Predicting The A-Bomb: The Cartmill Affair

The cover of the infamous issue of Astounding, March 1944

There’s an upcoming movie, Argylle, about an author whose spy novels are a little too accurate, and she becomes a target of a real-life spy game. We haven’t seen the movie, but it made us think of a similar espionage caper from 1944 involving science fiction author Cleve Cartmill. The whole thing played out in the pages of Astounding magazine (now Analog) and involved several other science fiction luminaries ranging from John W. Campbell to Isaac Asimov. It is a great story about how science is — well, science — and no amount of secrecy or legislation can hide it.

In 1943, Cartmill queried Campbell about the possibility of a story that would be known as “Deadline.” It wasn’t his first story, nor would it be his last. But it nearly put him in a Federal prison. Why?  The story dealt with an atomic bomb.

Nothing New

By itself, that’s probably not a big deal. H.G. Wells wrote “The World Set Free” in 1914, where he predicted nuclear weapons. But in 1914, it wasn’t clear how that would work exactly. Wells mentioned “uranium and thorium” and wrote a reasonable account of the destructive power: Continue reading “Predicting The A-Bomb: The Cartmill Affair”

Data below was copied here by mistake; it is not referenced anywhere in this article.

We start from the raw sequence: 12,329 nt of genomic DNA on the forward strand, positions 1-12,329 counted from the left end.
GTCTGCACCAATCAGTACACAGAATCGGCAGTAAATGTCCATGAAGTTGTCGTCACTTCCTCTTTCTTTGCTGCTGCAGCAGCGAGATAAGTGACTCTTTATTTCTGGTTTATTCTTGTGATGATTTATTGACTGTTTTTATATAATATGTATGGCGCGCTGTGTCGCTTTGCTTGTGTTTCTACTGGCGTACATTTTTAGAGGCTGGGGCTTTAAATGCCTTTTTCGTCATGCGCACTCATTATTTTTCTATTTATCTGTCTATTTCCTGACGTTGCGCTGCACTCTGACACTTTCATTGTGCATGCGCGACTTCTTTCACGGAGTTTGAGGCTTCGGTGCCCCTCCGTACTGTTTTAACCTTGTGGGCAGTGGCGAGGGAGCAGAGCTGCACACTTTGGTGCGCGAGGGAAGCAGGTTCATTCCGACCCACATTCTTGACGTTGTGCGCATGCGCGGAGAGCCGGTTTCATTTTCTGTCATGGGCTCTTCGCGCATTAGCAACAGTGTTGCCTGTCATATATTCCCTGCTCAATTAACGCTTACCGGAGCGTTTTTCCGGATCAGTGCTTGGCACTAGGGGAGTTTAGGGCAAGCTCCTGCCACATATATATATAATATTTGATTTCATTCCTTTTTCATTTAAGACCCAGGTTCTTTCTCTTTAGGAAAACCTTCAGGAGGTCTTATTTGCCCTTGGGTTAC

Why Nuclear Bombs Can’t Set The World On Fire

Before the first atomic bomb was detonated, there were some fears that a fission bomb could “ignite the atmosphere.” Yes, if you’ve just watched Oppenheimer, read about the Manhattan Project, or looked into atomic weapons at all, you’ll be familiar with the concept. Physicists determined the risk was “near zero,” proceeded ahead with the Trinity test, and the world lived to see another day.

You might be wondering what this all means. How could the very air around us be set aflame, and how did physicists figure out it wasn’t a problem? Let’s explore the common misunderstandings around this concept, and the physical reactions at play.

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Yes, You Can Put Out A Burning Gas Well With A Nuclear Bomb

Nuclear explosives were first developed as weapons of war in the pitched environment of World War II. However, after the war had passed, thoughts turned to alternative uses for this new powerful technology. Scientists and engineers alike dreamed up wild schemes to dig new canals or blast humans into space with the mighty power of the atom.

Few of these ever came to pass, with radiological concerns being the most common reason why. However, the Soviet Union did in fact manage to put nuclear explosions to good use for civilian ends. One of the first examples was using a nuke to plug an out-of-control gas well in the mid 1960s.

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